In recent years, thousands of lawsuits have been filed in federal courts against manufacturers of IVC filters. Those filing the lawsuits claim a medical device that was meant to save their life caused them severe harm instead.
What is an IVC Filter?
IVC filters are small devices that are inserted into the vena cava, the largest vein in the body. The filters are designed to stop blood clots from reaching the heart and lungs of patients who may be at serious risk of blood clots but who cannot take blood thinners. They are comprised of metal wires that act as a tiny cage meant to catch blood clots before they travel from the vena cava to the lungs and heart.
Eleven different manufacturers make IVC filters, including Cook Colect, C.R. Bard, and Johnson & Johnson. Two different types of IVC filters exist. Permanent IVC filters, meant to stay in the patient for their lifetime, have been used in patients since the 1960s. Retrievable IVC filters, meant to temporarily stay in patients undergoing bariatric, trauma, or orthopedic surgery, were introduced in 2003. It is the Retrievable IVC filters that have been reported to cause patients the most difficulty.
Retrievable IVC Filter Injuries and Side Effects
In 2010, the Food & Drug Administration (FDA) reported safety concerns associated with Retrievable IVC filters. The agency had received hundreds of reports claiming pieces of the device or the entire device had shifted out of place and migrated to the bloodstream causing damage.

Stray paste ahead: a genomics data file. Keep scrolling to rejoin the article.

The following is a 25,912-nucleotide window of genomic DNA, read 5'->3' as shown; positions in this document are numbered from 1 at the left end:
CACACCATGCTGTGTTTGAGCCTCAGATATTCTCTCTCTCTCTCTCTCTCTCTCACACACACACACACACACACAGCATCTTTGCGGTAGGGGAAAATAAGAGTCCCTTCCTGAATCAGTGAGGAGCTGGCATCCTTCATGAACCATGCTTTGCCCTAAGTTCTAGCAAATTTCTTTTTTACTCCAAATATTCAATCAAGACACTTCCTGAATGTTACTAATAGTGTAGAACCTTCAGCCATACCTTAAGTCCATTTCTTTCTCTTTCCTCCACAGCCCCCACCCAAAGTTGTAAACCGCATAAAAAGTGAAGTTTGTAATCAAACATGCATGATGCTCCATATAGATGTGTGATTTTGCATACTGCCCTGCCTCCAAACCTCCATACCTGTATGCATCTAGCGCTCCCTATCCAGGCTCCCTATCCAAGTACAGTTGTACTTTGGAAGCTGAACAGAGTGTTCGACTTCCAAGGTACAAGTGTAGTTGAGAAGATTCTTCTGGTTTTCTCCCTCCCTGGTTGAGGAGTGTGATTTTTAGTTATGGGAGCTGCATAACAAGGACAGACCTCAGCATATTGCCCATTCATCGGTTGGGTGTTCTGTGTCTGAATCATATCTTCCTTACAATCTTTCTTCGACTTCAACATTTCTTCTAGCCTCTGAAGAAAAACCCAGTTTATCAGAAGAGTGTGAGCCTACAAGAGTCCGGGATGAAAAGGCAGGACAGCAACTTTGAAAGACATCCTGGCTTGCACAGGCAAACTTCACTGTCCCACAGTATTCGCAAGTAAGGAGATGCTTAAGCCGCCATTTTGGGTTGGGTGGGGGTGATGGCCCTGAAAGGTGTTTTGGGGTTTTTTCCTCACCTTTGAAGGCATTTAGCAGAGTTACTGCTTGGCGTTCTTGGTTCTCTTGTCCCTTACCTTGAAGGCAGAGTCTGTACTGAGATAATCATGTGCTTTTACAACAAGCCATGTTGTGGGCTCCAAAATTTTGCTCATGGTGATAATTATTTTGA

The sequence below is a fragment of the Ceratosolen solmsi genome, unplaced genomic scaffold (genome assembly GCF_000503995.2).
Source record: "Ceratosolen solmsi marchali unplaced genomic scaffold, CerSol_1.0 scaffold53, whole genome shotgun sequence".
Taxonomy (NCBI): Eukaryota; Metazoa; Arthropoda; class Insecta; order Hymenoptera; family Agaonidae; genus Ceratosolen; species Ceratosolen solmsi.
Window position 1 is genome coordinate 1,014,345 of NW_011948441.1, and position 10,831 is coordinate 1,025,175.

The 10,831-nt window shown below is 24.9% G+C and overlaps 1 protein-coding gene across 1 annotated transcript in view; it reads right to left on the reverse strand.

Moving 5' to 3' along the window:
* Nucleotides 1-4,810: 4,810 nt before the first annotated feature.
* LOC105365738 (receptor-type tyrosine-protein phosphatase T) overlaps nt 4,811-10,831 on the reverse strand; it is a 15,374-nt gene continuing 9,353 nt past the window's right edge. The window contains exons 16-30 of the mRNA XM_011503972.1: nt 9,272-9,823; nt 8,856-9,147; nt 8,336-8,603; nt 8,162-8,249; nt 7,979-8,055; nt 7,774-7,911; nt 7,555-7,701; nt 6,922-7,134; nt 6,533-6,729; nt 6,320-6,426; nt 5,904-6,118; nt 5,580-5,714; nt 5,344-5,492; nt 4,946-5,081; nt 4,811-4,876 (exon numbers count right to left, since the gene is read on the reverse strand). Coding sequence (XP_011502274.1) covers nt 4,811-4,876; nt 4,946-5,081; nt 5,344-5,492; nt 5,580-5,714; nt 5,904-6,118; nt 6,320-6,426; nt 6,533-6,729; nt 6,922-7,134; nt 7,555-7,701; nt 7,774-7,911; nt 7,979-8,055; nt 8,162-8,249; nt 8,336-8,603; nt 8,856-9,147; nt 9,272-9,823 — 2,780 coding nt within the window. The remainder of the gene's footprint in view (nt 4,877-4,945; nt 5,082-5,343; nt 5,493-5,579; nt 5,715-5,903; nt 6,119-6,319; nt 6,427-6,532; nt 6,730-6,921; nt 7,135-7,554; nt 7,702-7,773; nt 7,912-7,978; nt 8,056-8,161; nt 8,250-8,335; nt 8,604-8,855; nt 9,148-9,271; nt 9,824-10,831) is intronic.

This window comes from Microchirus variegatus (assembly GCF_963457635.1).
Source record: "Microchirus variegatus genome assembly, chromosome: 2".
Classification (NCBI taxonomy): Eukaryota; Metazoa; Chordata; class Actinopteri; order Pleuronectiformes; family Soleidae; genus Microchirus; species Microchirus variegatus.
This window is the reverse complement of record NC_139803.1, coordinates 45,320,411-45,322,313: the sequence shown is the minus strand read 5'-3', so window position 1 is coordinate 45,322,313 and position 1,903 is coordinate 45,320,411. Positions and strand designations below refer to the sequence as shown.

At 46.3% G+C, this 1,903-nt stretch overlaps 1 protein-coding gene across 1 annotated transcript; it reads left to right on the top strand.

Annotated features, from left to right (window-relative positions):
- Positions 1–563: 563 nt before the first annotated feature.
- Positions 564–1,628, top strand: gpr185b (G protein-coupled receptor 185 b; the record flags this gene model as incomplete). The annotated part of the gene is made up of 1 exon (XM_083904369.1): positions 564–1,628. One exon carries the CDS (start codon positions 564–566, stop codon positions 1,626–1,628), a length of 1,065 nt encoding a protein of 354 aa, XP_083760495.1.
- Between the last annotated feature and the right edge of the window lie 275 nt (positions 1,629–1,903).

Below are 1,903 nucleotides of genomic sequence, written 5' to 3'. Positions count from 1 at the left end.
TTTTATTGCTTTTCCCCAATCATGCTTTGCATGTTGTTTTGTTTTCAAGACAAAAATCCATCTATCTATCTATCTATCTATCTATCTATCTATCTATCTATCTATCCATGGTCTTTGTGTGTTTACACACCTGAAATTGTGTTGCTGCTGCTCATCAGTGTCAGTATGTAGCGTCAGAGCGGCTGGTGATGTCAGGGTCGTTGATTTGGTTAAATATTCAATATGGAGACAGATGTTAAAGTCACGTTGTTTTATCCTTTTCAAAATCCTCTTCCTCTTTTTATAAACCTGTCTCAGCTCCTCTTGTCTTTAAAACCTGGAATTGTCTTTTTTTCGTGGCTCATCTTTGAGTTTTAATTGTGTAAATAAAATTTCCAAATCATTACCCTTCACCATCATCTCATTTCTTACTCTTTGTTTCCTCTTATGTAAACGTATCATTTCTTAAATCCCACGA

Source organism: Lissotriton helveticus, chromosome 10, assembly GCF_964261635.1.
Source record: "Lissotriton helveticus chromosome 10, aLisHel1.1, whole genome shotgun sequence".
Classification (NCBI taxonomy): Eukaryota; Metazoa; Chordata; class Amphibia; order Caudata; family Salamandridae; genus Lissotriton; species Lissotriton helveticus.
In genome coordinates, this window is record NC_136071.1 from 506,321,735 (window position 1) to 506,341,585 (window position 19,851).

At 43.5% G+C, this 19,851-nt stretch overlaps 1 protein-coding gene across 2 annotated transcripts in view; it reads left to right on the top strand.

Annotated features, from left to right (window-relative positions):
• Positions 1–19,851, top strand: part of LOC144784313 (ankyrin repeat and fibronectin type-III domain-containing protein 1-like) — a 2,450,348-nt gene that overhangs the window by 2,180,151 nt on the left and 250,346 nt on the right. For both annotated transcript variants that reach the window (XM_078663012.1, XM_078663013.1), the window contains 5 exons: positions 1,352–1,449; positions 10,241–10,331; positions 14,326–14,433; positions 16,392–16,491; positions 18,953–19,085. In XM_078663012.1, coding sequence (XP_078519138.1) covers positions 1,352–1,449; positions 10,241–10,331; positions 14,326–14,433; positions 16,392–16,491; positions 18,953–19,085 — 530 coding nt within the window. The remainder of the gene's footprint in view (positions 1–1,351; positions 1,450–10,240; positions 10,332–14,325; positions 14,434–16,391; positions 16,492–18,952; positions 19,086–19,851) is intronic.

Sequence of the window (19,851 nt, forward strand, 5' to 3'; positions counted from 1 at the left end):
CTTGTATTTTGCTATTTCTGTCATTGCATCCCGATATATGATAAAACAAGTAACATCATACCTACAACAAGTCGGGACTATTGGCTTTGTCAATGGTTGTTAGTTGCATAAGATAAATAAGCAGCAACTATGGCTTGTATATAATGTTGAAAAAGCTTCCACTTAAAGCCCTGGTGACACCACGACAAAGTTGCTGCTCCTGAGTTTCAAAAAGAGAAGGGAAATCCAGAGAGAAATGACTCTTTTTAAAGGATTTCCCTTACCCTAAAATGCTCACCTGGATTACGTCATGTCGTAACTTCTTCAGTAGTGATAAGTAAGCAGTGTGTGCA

Some of the most frequent side effects and injuries experienced are:
- Chest Pain
- Heart Arrhythmia
- Hemorrhaging or Internal Bleeding
- Cardiac or Pericardial Tamponade
- Ventricle Tachycardia
- Lower Limb Deep Vein Thrombosis
- Pulmonary Embolism
In 2014, the FDA updated its warning and suggested that most of the complications from Retrievable IVC Filters occurred because they were being left too long in patients. They recommended the removal of the device within 29–54 days, if possible
Retrievable IVC Filter Lawsuits
Since the FDA’s warnings, thousands of patients have filed lawsuits against manufacturers of Retrievable IVC Filters. The lawsuits allege fault by the manufacturers because of
- Defective design
- Manufacturing Defects
- Misrepresentation in marketing
- Failure to warn doctors and patients
Lawsuits against manufacturers Cook Colect and C.R. Bard claim the companies knew about the problems with the filters and willfully continued manufacturing and distributing the devices.
Those suing the manufacturers seek compensation for:
- Medical expenses (current and any future)
- Lost wages
- Loss of earning capacity due to permanent disability or impairment
- Pain and suffering due to physical and emotional trauma
- Wrongful Death
If you or a loved one have been harmed by a Retrievable IVC Filter, you too could be eligible for compensation. Contact us for a free evaluation of your situation to see if we can help you get the compensation you deserve.